The wires leading from the frontier
to Paris were alive with the alarm
when the Zeppelin crossed the bor
l r and descended al Lunevllle in
telligence officer- at the Nancy head
quarters received from watcher
along the frontier four telephone call
' telling of the passage of the aircraft.
The posts on all that part of the line
were astir with alarm and doubt, a
! thousand field glasses swept the hazp
and fog of Mie heavens for a gilrap&p
'of the unwelcome visitor.
At Paris, the War Ministry wn
I promptly notified by telephone The
French nr cavalry, especially (he
aeroplanists at N'ancy. scurried to
; their hangers and remained there In
.momentary readiness to take vrlnj
I and reconnoiter the German side for
movements of troop3 Since then
tle French war ministry has not re
laxed its vigilance, rather It has been j
Sting Cures Catarrh
A man stung b a bee the other
clay has thus discovered an unusual
cure for catarrhal opthalmia. and
has brought his case to the attention
of fir Tarnawslci. The doctors pa
i lent was suffering from double ca
tarrhal opthalmia that had resisted
all orthodox treatments He ai
Btung by a bee on his left eyelid.
W hen be woke up the next morning,
he found that the light was no longer
painful to his eye and that the dis
charge had ceased. The delighted
patient raptured another bee and had
n Mini; him on the other eye. The
next morning It was cured
The beauty of the rose has been
enhanced greatly by a new soil treat
ment recentlj discovered in an odd
manner. When the first excavations
were made for the Paris subway a
gardener carted away a few loads of j
the claj dumpings. He tried roses
on the soil thus procured, and to his
amazement thej grew finer than in
the highly prized clays Since then
there has been a great demand from
in i growers for subway clay The
roses grown on this soil have been
dubbed 'subway roses." Thev hav
extraordinarily vivid colors and ex- j
be odor and are taking all prizes
at the spring horticultural shos
where they have been allotted ;
section to themselves.
From the opening curtain until the
end of the last act, there was scarce- i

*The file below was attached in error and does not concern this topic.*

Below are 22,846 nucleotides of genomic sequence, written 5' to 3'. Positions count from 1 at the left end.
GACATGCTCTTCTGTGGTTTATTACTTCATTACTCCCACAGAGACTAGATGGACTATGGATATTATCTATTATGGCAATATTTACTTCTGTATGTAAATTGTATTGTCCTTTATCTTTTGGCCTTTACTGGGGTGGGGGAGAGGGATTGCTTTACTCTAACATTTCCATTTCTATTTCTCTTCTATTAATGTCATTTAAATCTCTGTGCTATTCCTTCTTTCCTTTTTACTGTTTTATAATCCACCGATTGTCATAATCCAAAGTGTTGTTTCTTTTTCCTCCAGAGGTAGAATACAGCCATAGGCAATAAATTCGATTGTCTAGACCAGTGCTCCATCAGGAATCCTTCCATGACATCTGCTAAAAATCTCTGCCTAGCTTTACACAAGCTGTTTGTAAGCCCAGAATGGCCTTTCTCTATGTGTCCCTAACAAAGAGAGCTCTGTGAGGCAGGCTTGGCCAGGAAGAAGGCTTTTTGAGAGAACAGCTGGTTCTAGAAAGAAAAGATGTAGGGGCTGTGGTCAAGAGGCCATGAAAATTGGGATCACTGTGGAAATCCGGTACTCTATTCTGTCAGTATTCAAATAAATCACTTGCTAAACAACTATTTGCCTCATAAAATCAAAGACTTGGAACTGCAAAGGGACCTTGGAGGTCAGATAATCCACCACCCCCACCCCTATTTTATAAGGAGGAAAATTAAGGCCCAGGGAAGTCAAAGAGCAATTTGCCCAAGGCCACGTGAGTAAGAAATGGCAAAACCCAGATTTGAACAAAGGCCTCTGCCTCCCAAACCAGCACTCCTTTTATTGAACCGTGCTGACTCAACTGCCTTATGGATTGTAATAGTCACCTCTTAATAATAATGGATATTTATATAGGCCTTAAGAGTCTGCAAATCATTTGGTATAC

ly a moment when the audience was i
not laughing at the many amii3lng j
incidents In ' The Girl in the Taxi"
a, presented by the Arington Stock
company at the Ogden last evening
Thote who doubted that the com
pany could present the piece, were
convinced that they were wrong for
the production will compare favor
ably with that of any road company.
Robert Puwley as Bertie Stewart
and Thomas Paw ley as Percy Peters
were prominent as the fun-makers
and received able support Mayme
Arington made a dashing Mignon, the
girl In the taxi, and created several
amusing situations by her flirting
Orval Spurrier by his impersonation
of the waiter added to his reputation
as did also Florence Craig playing
the part of the fond mother
When a man's head begins to swell
he discovers that most of his old j
friends are fools.
HOME on Ogden Ave Inquire, phone
2152-W, or address C. O Dykeman,
Sullivan and Van Buren avenue
4-28-lwk 1
A COLLIE dog which answers to th t
name ".Ilmmie." Finder please no
tify LM63 Quincy Ave. Reward.
AN experienced girl for general j
housework. 2156 Madison Phone
248-W 4-28-iw
A 5-PASSENGER auto: good condi
tion, cheap. F Carr Phone 109
8-ROOM modem brick house, 215
Reeves avenue Rent ?20.0U In- 1
cjulro at the Bismark phone 339
igp , ' brave EBftfistanau. who gave up his life be-
canse he could not leave hi3 dying comrade.
! - tnonh he knew he was within 11 miles of pl&
KBHnSBHHHH and 001x11 on The North and South Pole Pltf
illJHwBilBHBffl.K Explorations in n. 350-page book with 50 iUnstt
JRH tions at the Standard office for One Dollar to
subscribers for
1 IIM1 40 Cents L